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Film Review: 'Valentine Road'

Stefanie Martinez |
October 8, 2013 | 9:44 p.m. PDT

Contributing Writer

poster courtesy Valentine Road Facebook page
poster courtesy Valentine Road Facebook page
“Valentine Road” is an HBO documentary by Marta Cunningham that examines the murder of 15-year-old Larry King and the trial of his murderer, Brandon McInerney. The documentary follows everyone involved in both of Larry and Brandon’s lives at the time, but also tells the story of events before and after the murder. It ultimately poses the question: “Who messed up?”

Brandon McInerney shared a class with Lawrence “Larry” King on February 12, 2008, in Oxnard, Calif. That morning, he held a gun up, fired two shots into the back of Larry's head in front of the teacher and their class and ran off. Students looked on as their teacher called for help as Larry lay on the ground in a pool of his own blood.

Cunningham interviews lawyers on both sides of the case to highlight what was going on in the boys’ lives. Larry was in and out of foster care and had previously asked Brandon to be his Valentine—a simple enough question. The answer, however, proved to be complicated, but it makes the viewer and educators ask, “How do we handle this?” It is not something to be completely dismissed and viewed as wrong, but it does make us wonder if the educational system is due for an update.

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Transgender, gay, lesbian and bisexual teens are finding their voices and embracing who they are at a younger age. Interviews with Larry's friends and teachers noted that he was more himself when he wore boots with heels and makeup. As Cunningham highlights, the teachers were not as quick to accept these changes as his friends were. One teacher in particular speaks out that Larry should have been forced to dress as a boy instead of making himself a target in dressing as a girl.

As for the court case, defense attorneys took on the case pro-bono because of Brandon’s age at the time of the murder. Their belief was that Brandon should not have to suffer rash consequences and be tried as an adult because of his age. Later on, we see the same defense attorney showing off a “Save Brandon” tattoo. The prosecutor reviews evidence and footage (including a graphic autopsy photo) of the murder and explains her quest for justice for Larry. The history of both boys, who did not have an easy childhood at all, is unraveled, but strangely enough, these broken backgrounds are still not enough to figure out why this all of this happened.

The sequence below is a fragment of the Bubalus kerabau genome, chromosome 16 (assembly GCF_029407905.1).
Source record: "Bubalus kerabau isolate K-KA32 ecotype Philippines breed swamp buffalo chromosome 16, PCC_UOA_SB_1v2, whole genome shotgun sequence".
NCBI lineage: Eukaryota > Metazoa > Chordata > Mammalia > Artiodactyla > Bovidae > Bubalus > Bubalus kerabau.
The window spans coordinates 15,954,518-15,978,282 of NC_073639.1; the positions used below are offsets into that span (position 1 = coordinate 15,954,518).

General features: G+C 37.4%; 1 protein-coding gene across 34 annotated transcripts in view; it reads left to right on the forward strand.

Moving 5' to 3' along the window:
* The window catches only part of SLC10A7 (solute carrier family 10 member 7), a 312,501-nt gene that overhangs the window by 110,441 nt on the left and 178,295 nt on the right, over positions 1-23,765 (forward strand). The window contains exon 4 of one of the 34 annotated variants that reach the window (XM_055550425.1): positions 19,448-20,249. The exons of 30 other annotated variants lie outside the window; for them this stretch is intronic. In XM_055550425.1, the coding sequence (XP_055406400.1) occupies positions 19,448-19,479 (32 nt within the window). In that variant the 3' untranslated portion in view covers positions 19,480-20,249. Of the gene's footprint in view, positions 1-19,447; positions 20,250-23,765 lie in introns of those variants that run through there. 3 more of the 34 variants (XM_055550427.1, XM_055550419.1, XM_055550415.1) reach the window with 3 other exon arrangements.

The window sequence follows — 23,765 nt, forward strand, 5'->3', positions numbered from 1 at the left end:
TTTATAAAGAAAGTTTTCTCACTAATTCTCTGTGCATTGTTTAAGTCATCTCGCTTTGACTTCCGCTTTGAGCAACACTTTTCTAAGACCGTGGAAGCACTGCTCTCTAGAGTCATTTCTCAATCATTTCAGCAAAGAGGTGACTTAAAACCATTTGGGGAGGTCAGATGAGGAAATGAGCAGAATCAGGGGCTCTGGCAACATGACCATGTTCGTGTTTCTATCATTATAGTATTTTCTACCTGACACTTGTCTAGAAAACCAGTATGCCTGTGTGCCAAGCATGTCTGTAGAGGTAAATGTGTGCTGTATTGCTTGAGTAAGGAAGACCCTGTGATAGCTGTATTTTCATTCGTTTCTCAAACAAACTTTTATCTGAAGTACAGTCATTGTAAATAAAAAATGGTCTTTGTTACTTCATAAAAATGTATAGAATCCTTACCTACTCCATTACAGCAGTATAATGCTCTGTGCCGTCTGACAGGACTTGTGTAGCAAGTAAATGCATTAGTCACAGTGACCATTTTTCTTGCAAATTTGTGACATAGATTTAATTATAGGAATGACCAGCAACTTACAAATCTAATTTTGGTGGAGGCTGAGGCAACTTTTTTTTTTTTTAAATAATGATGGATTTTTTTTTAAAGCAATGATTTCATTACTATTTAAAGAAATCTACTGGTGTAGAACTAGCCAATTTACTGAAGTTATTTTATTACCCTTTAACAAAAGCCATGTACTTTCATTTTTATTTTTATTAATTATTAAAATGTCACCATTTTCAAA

One of the most interesting parts of the film were interviews conducted with the former students and classmates who were there the morning of the shooting. Larry’s friends relive the case, but not seem to hold no hate for Brandon. Instead, they reminisce on what they each went through in the time after the shooting and share their memories of Larry. Two girls recall that the administration made no point to speak of the shooting on that February day, but instead reminded every student about the possible outbreak of swine flu.

Cunningham allows the interviewees to tell their own story in their own words. It is hard to not feel for the students and teacher who became victims to the school administration’s neglect, but also difficult to remain neutral towards the adults involved in the case. As jurors and defense attorneys were presented with overwhelming evidence on the events that happened, they would recount their attempts to not consider the age of the shooter (Brandon was 14 at the time, Larry was 15). They could not, in good conscience, send a 14-year-old away for the rest of his life because he shot a classmate.

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An outdated educational system, a school administration and district that still refuses to acknowledge the student whose life was taken away and the courts and foster system amount to one unfortunate event in Oxnard, Calif, in 2008. The narrators of the story, Larry's friends, are seen at the end of the film with their teacher visiting his grave. To not shed a tear or become slightly choked up is incredibly hard.

A piano melody begins playing against a bright blue sky as the friends find Larry’s headstone at the cemetery on Valentine Road. The final emotion that ran through my head as I heard Mary Lambert sing the chorus of Macklemore and Ryan Lewis’ “Same Love” was rage. I went in expecting to learn about a shooting based solely on issues regarding transgender equality, but Cunningham’s inclusion of every aspect of the case and lives of the community raises so many more complex questions.

Should we allow adolescent murderers any amount of slack when it comes to accepting responsibility for such a grave crime? Are our teachers and educational system open to updating their tolerance for different students and are they prepared to help these students regardless of their own opinions on said lifestyles? How can educators do more to understand and teach tolerance to students who are far more aware of inequalities than most adults care to acknowledge? And how did we as a society ever let a story like Larry’s fall so far off our radar that most of us have never even heard of it?

“Valentine Road” premieres on HBO on October 7 at 9 pm. For more information, visit the documentary's homepage, or view the trailer below.

Contact Contributing Writer Stefanie here, and follow her on Twitter.



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